Date of Award

2016

Degree Type

Dissertation

Degree Name

Doctor of Philosophy (PhD)

Graduate Group

Cell & Molecular Biology

First Advisor

Scott E. Hensley

Abstract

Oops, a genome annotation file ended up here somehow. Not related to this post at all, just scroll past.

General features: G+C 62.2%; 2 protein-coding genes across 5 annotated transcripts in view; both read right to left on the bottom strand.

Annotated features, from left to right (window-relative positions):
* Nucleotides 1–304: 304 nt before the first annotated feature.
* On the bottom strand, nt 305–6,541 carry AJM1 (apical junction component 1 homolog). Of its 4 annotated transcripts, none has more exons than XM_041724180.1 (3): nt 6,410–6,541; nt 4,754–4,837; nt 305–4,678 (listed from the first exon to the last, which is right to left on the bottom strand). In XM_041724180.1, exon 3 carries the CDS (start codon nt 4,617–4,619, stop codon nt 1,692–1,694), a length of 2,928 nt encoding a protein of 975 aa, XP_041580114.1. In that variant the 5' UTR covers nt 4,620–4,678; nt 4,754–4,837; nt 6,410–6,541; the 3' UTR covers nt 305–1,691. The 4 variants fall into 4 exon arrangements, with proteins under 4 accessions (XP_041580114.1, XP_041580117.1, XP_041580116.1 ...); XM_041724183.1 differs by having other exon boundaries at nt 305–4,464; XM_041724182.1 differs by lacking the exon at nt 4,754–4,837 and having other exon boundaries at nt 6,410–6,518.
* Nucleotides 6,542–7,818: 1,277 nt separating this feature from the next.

Influenza viruses cause millions of infections worldwide each year. Influenza viruses constantly acquire mutations in their surface glycoproteins, hemagglutinin (HA) and neuraminidase (NA), through a process called antigenic drift. HA is the main target of anti-influenza neutralizing antibodies (Abs). Due to antigenic drift, the seasonal influenza vaccines must be updated annually to include the most antigenically relevant strains. Each year, the World Health Organization collects thousands of clinical influenza isolates, propagates them in cell culture, and performs both sequencing and serological analyses to assess the antigenic characteristics of circulating viral strains. In this dissertation, we investigate multiple factors associated with surveillance and vaccine strain selection that could be improved to produce more reliable and effective seasonal influenza vaccines. We first demonstrate that recent H3N2 subtype viral isolates rapidly acquire mutations in both HA and NA when propagated in cell culture, resulting in increased receptor binding avidity or NA-dependent receptor binding, respectively. These mutations impact antigenic analyses that are routinely used for viral surveillance. We then explore how a single mutation in HA antigenic site B contributed to the antigenic drift and subsequent vaccine mismatch of newly emerged H3N2 viruses during the 2014-2015 influenza season. Finally, we found that antisera collected from previously na�ve ferrets infected for the first time with influenza (that are commonly used for antigenic analyses during vaccine selection) do not accurately represent the Ab repertoires found in humans that have been infected or vaccinated multiple times with different influenza virus strains. We identified some individuals who have an Ab response targeted to a region of the HA of H1N1 viruses that recently acquired a mutation. Overall, our studies identify ways to improve the process of choosing seasonal influenza virus vaccine strains. We propose that the implementation of “sequence-first” surveillance, new cell culture systems, and the use of clinical human antisera for antigenic characterization of viruses will improve the process of selecting seasonal influenza vaccine strains.

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